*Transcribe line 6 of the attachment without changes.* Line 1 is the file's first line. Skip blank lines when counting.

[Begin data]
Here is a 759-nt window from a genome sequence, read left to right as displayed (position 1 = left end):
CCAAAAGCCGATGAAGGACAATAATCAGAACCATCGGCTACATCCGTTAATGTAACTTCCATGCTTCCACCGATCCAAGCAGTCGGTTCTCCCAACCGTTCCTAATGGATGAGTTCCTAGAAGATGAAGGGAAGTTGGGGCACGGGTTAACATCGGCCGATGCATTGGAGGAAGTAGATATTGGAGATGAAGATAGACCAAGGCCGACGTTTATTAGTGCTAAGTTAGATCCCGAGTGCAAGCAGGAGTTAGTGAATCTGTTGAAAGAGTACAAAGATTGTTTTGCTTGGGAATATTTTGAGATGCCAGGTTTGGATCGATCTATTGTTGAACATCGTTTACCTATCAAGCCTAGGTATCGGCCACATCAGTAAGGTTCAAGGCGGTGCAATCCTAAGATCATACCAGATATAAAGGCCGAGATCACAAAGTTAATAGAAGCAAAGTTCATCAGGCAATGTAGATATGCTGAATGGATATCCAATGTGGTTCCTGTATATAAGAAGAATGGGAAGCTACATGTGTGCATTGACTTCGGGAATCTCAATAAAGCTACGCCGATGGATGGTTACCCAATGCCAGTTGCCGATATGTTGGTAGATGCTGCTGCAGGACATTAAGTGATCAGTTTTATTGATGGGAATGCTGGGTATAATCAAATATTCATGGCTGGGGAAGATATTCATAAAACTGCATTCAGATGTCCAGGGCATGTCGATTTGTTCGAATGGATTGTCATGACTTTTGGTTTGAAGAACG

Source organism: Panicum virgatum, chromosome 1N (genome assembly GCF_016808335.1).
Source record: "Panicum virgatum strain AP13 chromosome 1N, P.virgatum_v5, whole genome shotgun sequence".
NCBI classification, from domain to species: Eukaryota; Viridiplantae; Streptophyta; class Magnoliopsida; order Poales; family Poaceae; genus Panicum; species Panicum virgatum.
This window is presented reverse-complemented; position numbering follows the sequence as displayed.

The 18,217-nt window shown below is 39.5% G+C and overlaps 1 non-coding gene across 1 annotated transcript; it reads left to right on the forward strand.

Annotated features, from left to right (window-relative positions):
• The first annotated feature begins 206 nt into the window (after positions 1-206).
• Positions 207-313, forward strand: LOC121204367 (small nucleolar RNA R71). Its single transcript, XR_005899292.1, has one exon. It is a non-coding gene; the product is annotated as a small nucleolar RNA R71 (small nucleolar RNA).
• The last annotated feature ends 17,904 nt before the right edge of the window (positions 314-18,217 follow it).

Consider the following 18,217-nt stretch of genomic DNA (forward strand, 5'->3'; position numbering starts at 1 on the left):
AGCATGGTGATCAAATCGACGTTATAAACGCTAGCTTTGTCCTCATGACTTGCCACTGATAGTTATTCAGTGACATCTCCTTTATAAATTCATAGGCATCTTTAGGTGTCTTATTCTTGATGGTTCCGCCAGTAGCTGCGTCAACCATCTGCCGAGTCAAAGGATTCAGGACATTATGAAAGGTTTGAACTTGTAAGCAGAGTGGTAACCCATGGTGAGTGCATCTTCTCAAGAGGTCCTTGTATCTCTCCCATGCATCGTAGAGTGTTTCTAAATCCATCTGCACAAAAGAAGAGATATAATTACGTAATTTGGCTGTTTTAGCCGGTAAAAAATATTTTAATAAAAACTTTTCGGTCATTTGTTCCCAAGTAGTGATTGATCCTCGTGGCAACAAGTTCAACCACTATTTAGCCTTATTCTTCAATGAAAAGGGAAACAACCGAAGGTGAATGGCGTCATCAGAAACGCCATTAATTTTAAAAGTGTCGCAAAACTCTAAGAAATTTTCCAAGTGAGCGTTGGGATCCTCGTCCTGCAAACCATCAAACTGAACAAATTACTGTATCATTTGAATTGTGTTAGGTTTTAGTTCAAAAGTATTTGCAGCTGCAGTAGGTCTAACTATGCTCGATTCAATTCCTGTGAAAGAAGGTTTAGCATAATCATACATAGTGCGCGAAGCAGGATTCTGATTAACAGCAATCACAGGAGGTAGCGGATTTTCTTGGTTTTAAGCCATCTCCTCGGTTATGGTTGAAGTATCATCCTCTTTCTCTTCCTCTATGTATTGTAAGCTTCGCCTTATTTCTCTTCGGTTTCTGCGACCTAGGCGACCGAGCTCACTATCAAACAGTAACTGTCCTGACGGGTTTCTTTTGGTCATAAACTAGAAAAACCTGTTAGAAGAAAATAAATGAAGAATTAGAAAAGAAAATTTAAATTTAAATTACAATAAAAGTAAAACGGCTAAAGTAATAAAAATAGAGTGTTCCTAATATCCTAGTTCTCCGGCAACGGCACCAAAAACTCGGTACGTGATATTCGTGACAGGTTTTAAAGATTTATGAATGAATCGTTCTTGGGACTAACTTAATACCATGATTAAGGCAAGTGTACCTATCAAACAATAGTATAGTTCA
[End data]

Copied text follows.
This window is presented reverse-complemented; position numbering follows the sequence as displayed.